From Russia with Love: John and Nadine Turchin

By Ryan Nadeau ’16

In August 1856, Ivan Vasilievitch Turchaninov and Nedezhda Dmitrievna Lvow arrived in the United States. The two had been married for only three months, and were both natives of the Russian Empire. Ivan was descended from a family of Cossacks with a strong military background in whose footsteps he followed by attending military school in St. Petersburg. He had served as an army captain during the Crimean War, stationed in the critical port city of Sevastopol, and was part of the forces sent to put down rebellions in both Poland and Hungary. It was while stationed in Russia that he had met Nedezhda, a highly educated and articulate woman with ties to the aristocracy.

Brigadier General John Basil Turchin [120156]
Brigadier General John Basil Turchin.
The two shared a secret passion—aside, that is, from their love. Both were committed liberals, with connections to republican intellectuals considered subversive to the autocratic reign of the Tsars. And after Russia’s humiliating defeat at the hands on the Western powers in 1856, both were firmly tired of that autocracy. In April 1856, after Ivan obtained a one year leave of absence from the army, he and Nedezhda eloped to Krakow, then part of the Austrian Empire, and quickly fled to the United States, where they hoped to make a new home in a republican state. Neither spoke a word of English upon arrival, but they wasted little time Anglicizing their names. Ivan and Nedezhda Turchaninov became John and Nadine Turchin. Continue reading “From Russia with Love: John and Nadine Turchin”

Playing Catch-Up: Jonathan Letterman and the Triage System

By Bryan Caswell ’15

"Dr. Jonathan Letterman (1824-72)," Wikimedia Commons.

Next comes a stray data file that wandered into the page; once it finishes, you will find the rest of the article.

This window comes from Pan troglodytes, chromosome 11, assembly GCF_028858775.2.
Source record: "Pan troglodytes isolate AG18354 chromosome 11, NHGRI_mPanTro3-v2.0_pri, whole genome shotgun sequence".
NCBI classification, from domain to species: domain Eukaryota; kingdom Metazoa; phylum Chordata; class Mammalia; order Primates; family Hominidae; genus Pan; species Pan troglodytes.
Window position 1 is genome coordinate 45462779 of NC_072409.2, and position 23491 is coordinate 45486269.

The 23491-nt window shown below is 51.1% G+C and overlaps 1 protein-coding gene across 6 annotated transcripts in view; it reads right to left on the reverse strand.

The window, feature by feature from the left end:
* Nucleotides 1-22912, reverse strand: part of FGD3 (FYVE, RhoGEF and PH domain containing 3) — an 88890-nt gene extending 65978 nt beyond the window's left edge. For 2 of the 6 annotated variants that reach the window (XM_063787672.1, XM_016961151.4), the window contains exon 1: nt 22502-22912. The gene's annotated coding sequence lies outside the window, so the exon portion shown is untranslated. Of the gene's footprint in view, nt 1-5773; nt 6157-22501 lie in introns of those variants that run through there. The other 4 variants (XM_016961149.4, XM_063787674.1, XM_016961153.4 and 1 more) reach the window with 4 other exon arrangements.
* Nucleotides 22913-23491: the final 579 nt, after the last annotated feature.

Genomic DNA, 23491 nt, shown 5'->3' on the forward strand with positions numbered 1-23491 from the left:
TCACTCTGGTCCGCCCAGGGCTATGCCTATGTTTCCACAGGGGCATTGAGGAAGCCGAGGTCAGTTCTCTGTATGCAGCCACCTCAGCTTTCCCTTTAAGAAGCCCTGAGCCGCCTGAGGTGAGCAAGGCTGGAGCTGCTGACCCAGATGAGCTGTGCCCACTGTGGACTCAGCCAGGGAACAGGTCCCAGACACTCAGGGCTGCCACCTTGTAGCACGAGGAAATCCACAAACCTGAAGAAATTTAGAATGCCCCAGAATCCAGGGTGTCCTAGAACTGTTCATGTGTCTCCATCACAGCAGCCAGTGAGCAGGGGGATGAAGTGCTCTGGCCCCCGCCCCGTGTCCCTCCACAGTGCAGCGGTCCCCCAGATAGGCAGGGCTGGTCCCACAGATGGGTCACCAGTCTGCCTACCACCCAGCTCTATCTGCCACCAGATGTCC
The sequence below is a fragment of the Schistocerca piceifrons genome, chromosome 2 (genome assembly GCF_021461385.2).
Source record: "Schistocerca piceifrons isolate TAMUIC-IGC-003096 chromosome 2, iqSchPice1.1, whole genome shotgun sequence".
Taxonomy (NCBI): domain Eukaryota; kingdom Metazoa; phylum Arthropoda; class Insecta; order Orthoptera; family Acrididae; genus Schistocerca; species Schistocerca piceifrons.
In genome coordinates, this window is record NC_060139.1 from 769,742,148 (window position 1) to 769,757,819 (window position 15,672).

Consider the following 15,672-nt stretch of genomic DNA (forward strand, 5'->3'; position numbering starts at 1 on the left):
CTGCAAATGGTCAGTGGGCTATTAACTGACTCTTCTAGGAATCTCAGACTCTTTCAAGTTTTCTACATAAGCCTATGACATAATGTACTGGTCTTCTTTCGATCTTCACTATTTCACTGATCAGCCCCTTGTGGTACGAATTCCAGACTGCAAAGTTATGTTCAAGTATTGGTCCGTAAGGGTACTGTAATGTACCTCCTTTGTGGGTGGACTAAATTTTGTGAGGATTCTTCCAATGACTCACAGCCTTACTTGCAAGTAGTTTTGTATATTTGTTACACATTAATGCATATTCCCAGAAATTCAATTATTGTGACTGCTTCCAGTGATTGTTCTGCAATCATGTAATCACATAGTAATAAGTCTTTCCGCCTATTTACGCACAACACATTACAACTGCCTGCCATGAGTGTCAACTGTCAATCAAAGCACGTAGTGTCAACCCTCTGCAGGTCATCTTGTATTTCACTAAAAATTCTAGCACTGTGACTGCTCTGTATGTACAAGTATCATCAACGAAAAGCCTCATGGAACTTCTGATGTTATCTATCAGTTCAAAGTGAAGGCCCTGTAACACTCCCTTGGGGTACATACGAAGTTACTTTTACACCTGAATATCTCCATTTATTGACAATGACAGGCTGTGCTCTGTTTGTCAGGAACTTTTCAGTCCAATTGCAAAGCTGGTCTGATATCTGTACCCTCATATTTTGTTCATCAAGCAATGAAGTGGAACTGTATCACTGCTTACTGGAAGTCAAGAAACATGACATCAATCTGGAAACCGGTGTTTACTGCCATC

“Dr. Jonathan Letterman (1824-72),” Wikimedia Commons.

Gettysburg has more than its fair share of heroes. While the overwhelming majority of these larger-than-life figures was intimately acquainted with the conduct of the Battle of Gettysburg, a few stand apart from tales of martial valor. The most famous, of course, is Abraham Lincoln, yet he is not the only man associated with the aftermath of Gettysburg. In the immediate aftermath of the battle, provisions for the care of the wounded and dying left behind by both armies were organized by Major Jonathan Letterman, Medical Director of the Army of the Potomac. Known today as the ‘Father of Battlefield Medicine,’ Letterman has been hailed by historians of the American Civil War as a great medical and surgical innovator, revolutionizing methods of efficient care for wounded soldiers in the field and inventing what has become known as the triage system for prioritizing wound treatment. I’ve been party to numerous tours and talks that have recognized and hailed Letterman for these landmark accomplishments. There is simply one problem with this widespread notion, however: it is, in fact, incorrect.

Continue reading “Playing Catch-Up: Jonathan Letterman and the Triage System”